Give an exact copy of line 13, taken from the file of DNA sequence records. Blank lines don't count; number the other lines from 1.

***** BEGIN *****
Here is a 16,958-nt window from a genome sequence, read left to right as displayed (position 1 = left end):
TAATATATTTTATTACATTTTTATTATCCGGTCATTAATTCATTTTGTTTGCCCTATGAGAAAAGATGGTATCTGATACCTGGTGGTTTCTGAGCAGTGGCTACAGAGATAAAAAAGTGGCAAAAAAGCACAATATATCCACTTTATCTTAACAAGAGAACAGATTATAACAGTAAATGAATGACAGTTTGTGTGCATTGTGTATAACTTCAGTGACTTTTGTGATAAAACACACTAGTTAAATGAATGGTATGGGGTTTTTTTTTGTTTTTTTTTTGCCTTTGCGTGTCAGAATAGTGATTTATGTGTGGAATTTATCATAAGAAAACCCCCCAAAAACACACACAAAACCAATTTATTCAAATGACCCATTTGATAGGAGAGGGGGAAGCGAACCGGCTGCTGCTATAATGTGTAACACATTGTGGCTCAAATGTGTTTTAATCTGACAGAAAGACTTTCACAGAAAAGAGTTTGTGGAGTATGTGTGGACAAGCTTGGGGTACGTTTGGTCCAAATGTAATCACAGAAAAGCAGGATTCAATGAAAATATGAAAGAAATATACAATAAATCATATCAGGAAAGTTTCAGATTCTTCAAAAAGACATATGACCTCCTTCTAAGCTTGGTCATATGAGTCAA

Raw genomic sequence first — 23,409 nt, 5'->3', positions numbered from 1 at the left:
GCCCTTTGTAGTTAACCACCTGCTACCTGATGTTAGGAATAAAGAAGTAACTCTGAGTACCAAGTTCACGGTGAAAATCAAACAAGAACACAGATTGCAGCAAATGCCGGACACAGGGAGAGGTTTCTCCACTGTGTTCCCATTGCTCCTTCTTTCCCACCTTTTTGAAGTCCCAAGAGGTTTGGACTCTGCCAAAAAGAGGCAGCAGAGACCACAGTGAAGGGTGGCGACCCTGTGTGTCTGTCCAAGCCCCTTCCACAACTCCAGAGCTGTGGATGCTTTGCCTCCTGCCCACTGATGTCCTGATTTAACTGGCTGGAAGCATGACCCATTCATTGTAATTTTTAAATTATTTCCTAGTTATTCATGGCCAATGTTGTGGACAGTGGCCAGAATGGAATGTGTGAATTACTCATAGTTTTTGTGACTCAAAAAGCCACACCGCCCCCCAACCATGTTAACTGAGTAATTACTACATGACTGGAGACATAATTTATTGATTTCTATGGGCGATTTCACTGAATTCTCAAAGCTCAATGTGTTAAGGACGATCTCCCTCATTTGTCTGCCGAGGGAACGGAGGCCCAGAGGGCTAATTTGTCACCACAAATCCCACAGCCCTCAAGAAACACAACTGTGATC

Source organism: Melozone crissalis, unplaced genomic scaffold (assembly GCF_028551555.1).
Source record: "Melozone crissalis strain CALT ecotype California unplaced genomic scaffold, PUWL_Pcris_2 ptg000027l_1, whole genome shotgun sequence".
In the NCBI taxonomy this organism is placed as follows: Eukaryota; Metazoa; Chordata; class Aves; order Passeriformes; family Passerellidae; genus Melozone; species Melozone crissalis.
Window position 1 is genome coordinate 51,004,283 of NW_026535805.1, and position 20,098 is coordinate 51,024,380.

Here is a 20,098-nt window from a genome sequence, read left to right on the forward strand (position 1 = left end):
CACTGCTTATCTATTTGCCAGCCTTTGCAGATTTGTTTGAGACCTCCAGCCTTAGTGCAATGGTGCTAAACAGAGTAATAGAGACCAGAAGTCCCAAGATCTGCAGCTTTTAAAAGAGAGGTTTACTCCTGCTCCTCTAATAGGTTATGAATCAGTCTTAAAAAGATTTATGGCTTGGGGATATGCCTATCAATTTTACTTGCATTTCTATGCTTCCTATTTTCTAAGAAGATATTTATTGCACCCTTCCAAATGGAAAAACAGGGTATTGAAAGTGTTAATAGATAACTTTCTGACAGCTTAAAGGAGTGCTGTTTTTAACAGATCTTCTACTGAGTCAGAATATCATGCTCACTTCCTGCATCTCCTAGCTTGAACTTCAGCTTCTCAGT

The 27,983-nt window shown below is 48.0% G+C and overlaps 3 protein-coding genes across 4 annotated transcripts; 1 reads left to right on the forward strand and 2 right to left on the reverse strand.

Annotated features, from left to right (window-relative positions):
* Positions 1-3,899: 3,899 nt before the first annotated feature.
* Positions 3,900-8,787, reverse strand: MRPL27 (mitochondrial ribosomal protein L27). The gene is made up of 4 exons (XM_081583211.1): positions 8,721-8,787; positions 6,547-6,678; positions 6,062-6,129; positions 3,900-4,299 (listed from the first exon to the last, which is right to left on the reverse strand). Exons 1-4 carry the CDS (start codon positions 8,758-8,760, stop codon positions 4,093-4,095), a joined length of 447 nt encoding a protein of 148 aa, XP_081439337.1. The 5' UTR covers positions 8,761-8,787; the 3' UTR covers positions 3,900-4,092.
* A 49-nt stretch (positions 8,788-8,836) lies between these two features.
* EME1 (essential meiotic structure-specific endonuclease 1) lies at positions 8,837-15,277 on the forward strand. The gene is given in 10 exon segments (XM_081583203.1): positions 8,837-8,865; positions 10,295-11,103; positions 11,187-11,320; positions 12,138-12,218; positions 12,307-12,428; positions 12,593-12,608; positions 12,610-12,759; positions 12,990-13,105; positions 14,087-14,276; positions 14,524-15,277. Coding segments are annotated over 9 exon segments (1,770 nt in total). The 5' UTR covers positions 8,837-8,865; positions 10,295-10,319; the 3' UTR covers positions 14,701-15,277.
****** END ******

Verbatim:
* Positions 1-3,899: 3,899 nt before the first annotated feature.